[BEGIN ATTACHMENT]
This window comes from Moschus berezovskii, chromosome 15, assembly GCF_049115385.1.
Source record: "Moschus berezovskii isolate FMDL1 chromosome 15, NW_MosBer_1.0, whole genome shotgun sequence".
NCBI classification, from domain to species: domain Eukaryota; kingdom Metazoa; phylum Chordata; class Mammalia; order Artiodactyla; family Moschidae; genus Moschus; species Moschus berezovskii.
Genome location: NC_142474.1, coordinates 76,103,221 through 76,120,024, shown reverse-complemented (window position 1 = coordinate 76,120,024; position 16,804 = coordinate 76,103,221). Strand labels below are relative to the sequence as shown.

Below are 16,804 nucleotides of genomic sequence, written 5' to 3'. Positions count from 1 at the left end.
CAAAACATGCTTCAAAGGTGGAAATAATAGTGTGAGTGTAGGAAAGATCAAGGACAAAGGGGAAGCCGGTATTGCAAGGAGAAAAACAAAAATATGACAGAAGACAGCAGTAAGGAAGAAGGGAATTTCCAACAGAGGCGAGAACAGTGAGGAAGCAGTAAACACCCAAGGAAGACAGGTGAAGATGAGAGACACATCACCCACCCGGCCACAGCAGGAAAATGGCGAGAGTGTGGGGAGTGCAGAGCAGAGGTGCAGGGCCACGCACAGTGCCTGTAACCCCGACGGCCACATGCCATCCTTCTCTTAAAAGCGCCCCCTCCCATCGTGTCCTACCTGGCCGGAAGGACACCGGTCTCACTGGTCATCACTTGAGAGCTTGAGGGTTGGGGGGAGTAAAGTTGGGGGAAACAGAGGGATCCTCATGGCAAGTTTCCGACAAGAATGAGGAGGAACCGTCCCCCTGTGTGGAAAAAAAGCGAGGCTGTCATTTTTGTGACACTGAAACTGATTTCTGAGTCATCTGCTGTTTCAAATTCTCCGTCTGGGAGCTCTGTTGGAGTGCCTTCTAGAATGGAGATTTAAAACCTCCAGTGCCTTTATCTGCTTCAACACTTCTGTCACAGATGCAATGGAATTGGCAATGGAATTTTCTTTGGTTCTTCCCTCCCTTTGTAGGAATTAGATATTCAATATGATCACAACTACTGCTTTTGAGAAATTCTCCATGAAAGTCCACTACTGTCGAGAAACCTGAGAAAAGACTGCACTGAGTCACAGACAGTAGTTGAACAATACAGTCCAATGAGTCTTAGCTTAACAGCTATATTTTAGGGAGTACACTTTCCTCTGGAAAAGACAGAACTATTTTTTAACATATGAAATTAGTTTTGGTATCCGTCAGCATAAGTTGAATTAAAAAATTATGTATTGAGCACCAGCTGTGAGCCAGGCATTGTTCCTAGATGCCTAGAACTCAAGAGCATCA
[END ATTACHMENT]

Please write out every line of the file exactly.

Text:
This window comes from Moschus berezovskii, chromosome 15, assembly GCF_049115385.1.
Source record: "Moschus berezovskii isolate FMDL1 chromosome 15, NW_MosBer_1.0, whole genome shotgun sequence".
NCBI classification, from domain to species: domain Eukaryota; kingdom Metazoa; phylum Chordata; class Mammalia; order Artiodactyla; family Moschidae; genus Moschus; species Moschus berezovskii.
Genome location: NC_142474.1, coordinates 76,103,221 through 76,120,024, shown reverse-complemented (window position 1 = coordinate 76,120,024; position 16,804 = coordinate 76,103,221). Strand labels below are relative to the sequence as shown.

Below are 16,804 nucleotides of genomic sequence, written 5' to 3'. Positions count from 1 at the left end.
CAAAACATGCTTCAAAGGTGGAAATAATAGTGTGAGTGTAGGAAAGATCAAGGACAAAGGGGAAGCCGGTATTGCAAGGAGAAAAACAAAAATATGACAGAAGACAGCAGTAAGGAAGAAGGGAATTTCCAACAGAGGCGAGAACAGTGAGGAAGCAGTAAACACCCAAGGAAGACAGGTGAAGATGAGAGACACATCACCCACCCGGCCACAGCAGGAAAATGGCGAGAGTGTGGGGAGTGCAGAGCAGAGGTGCAGGGCCACGCACAGTGCCTGTAACCCCGACGGCCACATGCCATCCTTCTCTTAAAAGCGCCCCCTCCCATCGTGTCCTACCTGGCCGGAAGGACACCGGTCTCACTGGTCATCACTTGAGAGCTTGAGGGTTGGGGGGAGTAAAGTTGGGGGAAACAGAGGGATCCTCATGGCAAGTTTCCGACAAGAATGAGGAGGAACCGTCCCCCTGTGTGGAAAAAAAGCGAGGCTGTCATTTTTGTGACACTGAAACTGATTTCTGAGTCATCTGCTGTTTCAAATTCTCCGTCTGGGAGCTCTGTTGGAGTGCCTTCTAGAATGGAGATTTAAAACCTCCAGTGCCTTTATCTGCTTCAACACTTCTGTCACAGATGCAATGGAATTGGCAATGGAATTTTCTTTGGTTCTTCCCTCCCTTTGTAGGAATTAGATATTCAATATGATCACAACTACTGCTTTTGAGAAATTCTCCATGAAAGTCCACTACTGTCGAGAAACCTGAGAAAAGACTGCACTGAGTCACAGACAGTAGTTGAACAATACAGTCCAATGAGTCTTAGCTTAACAGCTATATTTTAGGGAGTACACTTTCCTCTGGAAAAGACAGAACTATTTTTTAACATATGAAATTAGTTTTGGTATCCGTCAGCATAAGTTGAATTAAAAAATTATGTATTGAGCACCAGCTGTGAGCCAGGCATTGTTCCTAGATGCCTAGAACTCAAGAGCATCA